The Exiting World Of Water Essay, Research Paper
Water(h 2 0)is a liquid at room temperature, is odorless,
tasteless, has a blush tint which may be detected; however, only in
layers of significant depth. The freezing point of water is 0
degrees Celsius(32 degrees Fahrenheit), and its boiling point is 100
degrees Celsius(212 degrees Fahrenheit). Water attains its maximum
density at a temperature of 4 degrees Celsius(39 degrees Fahrenheit)
and expands upon freezing.
Water is one of the best known ionizing agents. Because most
substances are somewhat soluble in water, it is frequently stated as
the universal solvent. Water combines with certain salts to form
hydrates. Water also reacts with metal oxides to form acids. It acts
as a catalyst in many important chemical reactions.
Water is the only substance now known to man, that can occur at
ordinary temperatures in all three states of matter, that is, as a
solid, a liquid, and as a gas.
As a solid, or ice, it is found as glaciers, and ice caps, on
water surfaces in winter, as snow, hail and frost, and as clouds
formed of ice crystals.
Water occurs in the liquid state as rain clouds formed of water
droplets, and on vegetation, or otherwise dew; in addition it covers
three covers of the surface of the earth in the form of swamps,
lakes, rivers, streams, ponds, oceans, etc.
As a gas, or in other words water vapor. It occurs as fog,
steam, and clouds. Atmospheric vapor is measured in terms of
relative humidity, which is the ratio of the quantity of vapor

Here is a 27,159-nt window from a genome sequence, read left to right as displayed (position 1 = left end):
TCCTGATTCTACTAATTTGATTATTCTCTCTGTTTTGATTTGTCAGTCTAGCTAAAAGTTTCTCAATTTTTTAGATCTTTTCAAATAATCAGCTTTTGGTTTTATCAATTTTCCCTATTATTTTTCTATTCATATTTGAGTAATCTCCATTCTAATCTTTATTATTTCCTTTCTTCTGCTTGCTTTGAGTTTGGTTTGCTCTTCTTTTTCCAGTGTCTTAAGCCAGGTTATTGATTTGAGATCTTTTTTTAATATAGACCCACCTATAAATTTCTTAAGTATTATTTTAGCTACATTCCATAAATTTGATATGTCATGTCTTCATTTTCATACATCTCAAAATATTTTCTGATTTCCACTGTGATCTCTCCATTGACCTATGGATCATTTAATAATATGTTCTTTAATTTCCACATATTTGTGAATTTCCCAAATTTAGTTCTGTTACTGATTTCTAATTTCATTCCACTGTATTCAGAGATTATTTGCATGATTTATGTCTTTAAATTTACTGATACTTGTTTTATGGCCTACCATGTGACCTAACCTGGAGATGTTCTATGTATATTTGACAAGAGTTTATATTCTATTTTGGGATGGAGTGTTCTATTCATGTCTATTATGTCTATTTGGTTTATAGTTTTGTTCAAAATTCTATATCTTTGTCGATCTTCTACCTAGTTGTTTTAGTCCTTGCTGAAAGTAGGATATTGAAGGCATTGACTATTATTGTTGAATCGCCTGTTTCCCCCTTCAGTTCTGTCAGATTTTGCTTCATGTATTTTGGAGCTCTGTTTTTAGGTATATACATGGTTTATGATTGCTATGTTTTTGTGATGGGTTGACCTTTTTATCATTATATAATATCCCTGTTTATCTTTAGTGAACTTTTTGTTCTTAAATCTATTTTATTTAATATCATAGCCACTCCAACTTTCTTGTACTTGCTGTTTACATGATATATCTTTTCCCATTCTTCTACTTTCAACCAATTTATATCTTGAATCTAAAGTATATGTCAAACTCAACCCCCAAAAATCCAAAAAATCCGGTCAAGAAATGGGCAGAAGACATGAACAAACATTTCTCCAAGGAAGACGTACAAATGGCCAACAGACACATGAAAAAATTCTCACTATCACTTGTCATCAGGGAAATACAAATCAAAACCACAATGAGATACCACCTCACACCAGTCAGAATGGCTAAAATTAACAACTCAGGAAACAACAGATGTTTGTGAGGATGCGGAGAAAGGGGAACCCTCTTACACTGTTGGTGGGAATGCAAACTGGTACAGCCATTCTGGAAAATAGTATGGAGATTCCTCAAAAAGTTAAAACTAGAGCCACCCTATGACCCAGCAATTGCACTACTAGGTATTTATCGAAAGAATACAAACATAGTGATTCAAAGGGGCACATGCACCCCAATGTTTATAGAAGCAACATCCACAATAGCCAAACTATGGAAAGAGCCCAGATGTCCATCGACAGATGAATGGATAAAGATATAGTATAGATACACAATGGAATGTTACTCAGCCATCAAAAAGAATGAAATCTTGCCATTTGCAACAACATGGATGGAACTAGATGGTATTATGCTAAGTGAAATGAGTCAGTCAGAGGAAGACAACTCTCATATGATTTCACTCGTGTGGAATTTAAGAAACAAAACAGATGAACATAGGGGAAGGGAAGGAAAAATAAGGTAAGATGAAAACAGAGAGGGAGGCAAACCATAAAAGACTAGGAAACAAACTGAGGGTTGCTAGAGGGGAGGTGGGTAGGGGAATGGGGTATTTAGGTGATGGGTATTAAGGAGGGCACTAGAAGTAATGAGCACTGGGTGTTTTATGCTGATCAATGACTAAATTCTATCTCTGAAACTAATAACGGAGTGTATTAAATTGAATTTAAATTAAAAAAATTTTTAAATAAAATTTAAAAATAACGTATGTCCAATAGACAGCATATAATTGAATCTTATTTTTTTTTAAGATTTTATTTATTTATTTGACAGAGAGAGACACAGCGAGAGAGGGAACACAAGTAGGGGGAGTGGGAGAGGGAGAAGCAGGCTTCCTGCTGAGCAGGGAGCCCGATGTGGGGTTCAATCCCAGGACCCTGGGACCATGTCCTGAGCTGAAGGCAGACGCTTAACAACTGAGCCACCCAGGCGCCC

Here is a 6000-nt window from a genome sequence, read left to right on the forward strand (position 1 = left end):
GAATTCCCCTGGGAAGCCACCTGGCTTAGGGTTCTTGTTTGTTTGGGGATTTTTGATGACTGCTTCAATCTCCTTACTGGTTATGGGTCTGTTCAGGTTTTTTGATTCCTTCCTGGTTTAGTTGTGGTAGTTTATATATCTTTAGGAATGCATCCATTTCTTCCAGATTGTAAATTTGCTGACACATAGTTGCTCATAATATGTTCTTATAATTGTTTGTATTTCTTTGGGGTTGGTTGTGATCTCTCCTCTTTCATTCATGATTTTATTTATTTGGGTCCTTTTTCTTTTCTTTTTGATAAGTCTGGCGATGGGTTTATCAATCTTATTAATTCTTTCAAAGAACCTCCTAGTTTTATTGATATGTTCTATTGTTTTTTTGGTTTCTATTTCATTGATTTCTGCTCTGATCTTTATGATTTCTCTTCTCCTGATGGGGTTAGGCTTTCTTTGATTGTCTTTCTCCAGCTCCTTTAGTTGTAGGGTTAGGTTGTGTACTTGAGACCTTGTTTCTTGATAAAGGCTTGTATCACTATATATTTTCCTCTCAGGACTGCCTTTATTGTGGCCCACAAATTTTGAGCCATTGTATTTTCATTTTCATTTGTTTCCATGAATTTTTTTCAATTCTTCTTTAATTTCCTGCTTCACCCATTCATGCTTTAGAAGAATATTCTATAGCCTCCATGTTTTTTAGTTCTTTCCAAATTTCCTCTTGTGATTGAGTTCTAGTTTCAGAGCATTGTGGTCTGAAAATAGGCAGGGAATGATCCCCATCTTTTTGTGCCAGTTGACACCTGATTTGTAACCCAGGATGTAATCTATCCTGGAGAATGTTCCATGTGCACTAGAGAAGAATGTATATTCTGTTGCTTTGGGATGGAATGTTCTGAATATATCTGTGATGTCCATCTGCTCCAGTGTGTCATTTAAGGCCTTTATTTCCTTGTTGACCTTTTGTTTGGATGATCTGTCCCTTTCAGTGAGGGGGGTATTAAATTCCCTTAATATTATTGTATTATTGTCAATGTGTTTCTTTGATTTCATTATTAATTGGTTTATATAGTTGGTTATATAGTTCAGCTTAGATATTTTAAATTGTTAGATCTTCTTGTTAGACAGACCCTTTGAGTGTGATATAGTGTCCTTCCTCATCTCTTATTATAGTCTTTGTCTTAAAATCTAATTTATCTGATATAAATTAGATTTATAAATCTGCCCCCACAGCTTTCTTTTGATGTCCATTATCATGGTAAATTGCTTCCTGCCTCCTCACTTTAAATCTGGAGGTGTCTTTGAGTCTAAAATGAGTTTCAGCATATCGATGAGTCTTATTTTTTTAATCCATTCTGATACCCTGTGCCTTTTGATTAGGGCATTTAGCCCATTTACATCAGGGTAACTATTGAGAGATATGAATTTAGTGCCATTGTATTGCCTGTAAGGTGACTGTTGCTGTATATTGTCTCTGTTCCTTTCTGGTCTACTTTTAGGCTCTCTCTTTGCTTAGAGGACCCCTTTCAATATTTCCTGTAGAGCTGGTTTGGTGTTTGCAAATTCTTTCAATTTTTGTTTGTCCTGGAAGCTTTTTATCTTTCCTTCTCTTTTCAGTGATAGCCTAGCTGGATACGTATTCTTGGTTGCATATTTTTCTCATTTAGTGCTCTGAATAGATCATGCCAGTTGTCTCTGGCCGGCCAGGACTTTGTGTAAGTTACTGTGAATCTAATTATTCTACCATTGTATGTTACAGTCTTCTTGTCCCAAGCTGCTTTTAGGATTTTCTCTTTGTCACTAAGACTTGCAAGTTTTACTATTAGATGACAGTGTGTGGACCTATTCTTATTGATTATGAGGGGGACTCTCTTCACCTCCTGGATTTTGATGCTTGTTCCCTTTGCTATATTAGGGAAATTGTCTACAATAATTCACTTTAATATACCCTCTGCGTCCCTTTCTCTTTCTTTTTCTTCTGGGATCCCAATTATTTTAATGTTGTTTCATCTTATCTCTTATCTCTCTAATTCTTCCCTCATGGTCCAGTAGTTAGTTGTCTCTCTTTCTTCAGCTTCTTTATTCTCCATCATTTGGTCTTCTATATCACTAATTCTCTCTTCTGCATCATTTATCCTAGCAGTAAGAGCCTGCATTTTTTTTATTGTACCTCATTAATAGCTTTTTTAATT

actually present to the greatest amount possible at a given
Life and Water
Water is a major constituent of living matter. From 50 to
90 percent of the weight of living organisms is water. Protoplasm,
the basis material of living cells, consists of a solution in water
of fats, carbohydrates, proteins, salts, and similar chemicals.
Water acts as a solvent, carrying, joining ,and chemically breaking
down these substances.
The Purification of Water
Hanging and dissolved impurities present in naturally occurring
water make it unsuitable for many purposes. Objectionable organic
and inorganic materials are removed by such methods as screening and
sedimentation to eliminate suspended materials; treatment with such
compounds as activated carbon to remove taste and odors; filtration;
and chlorination or irradiation to kill ineffective microorganisms.
In aeration, or the saturation of water with air in such a manner
as to produce greatest diffusion, usually by spraying water into the
air in fountains. Aeration removes odors and taste caused by
decomposing organic matter, and also industrial waste such as phenols
and volatile gases such as chlorine. It also converts dissolved iron
and manganese compounds into insoluble hydrated oxides of the metals
which may then be readily settled out.
Hardness of natural waters is caused largely by calcium and
magnesium salts and to a small extent by iron, aluminum, and other
metals. Hardness resulting from the bicarbonates and carbonates of
calcium and magnesium is called temporary hardness and can be removed
by boiling, which also sterilizes the water. The residual hardness
is known as noncarbonate, or permanent, hardness. The methods of
softening noncarbonate hardness include the addition of sodium
carbonate and lime and filtration through natural or artificial
zeolites which absorb the hardness-producing metallic ions and
release sodium ions to the water. Sequestering agents in detergents
serve to inactivate the substances that make water hard.
Iron, which causes a bad taste in drinking water, may be removed
by aeration and sedimentation or by passing the water through
iron-removing zeolite filters, or the iron may be stabilized by
addition of such salts as polyphosphates. For use in laboratory
applications, water is either distilled or demineralized by passing
it through ion-absorbing compounds.
THE EXITING WORLD